Water Week

EWN Publishing

Model planes go mainstream: add a video camera and find powerline breaks, survey wildlife, manage crops

Posted by waterweek on 3 October 2007

Unmanned aircraft developed for military uses were being considered for civilian government applications, including pinpointing remote area powerline breaks, surveying fish and wildlife, monitoring stock movements, managing crops and fighting bushfires, wrote Christopher Jay in The Australian Financial Review (28/9/2007, p.71).

Search and rescue exercise: Queensland this week hosted a search and rescue exercise on Tuesday and Wednesday at Kingaroy Airport. Teams in the inaugural unmanned aerial vehicle challenge outback rescue competition were judged on their technical and engineering skills, as well as piloting prowess. Winners shared $60,000 in prize money. “The competition consists of two … challenge days – one for high school students and one for uni students and enthusiasts,” said the Queensland Minister for Tourism, Regional Development and Industry, Desley Boyle. “Competitors in both competitions have to mount an outback rescue mission, where they drop emergency supplies to someone lost in the bush.”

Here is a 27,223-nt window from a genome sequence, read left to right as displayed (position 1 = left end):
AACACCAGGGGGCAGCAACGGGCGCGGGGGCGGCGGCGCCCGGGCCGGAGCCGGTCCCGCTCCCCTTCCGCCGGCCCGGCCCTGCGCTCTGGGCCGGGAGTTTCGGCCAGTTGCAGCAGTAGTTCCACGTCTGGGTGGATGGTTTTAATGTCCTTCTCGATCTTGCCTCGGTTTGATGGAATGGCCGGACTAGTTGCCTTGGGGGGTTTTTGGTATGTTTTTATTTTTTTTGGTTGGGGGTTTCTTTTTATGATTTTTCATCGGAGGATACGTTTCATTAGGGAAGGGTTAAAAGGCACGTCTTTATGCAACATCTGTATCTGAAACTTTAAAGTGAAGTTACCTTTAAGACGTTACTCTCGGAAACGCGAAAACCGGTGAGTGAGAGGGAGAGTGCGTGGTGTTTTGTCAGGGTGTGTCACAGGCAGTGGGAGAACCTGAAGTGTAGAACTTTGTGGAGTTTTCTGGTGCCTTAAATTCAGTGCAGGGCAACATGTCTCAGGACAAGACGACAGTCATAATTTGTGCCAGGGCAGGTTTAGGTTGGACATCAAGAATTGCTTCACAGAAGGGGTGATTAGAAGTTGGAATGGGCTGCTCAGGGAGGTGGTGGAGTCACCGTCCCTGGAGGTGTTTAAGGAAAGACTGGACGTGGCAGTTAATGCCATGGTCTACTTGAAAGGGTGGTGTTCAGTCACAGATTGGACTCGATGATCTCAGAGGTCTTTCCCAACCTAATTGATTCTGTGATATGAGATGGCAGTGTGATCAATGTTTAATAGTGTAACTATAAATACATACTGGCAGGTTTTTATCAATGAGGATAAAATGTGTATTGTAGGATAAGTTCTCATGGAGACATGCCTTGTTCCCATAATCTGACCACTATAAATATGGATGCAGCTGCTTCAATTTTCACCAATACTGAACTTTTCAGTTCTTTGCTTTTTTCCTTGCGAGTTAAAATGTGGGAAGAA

Lots of support: Supporters of the event included the Queensland Department of Tourism, Regional Development and Industry, the joint QUT-CSIRO Australian Research Centre for Aerospace Automation, Boeing Australia and the US-based Association for Unmanned Vehicle Systems International. Professor Rod Walker of the Queensland University of Technology-CSIRO joint centre said unmanned aerial vehicles were a natural integration of information and communications technology into aviation.

The Australian Financial Review, 28/9/2007, p. 71


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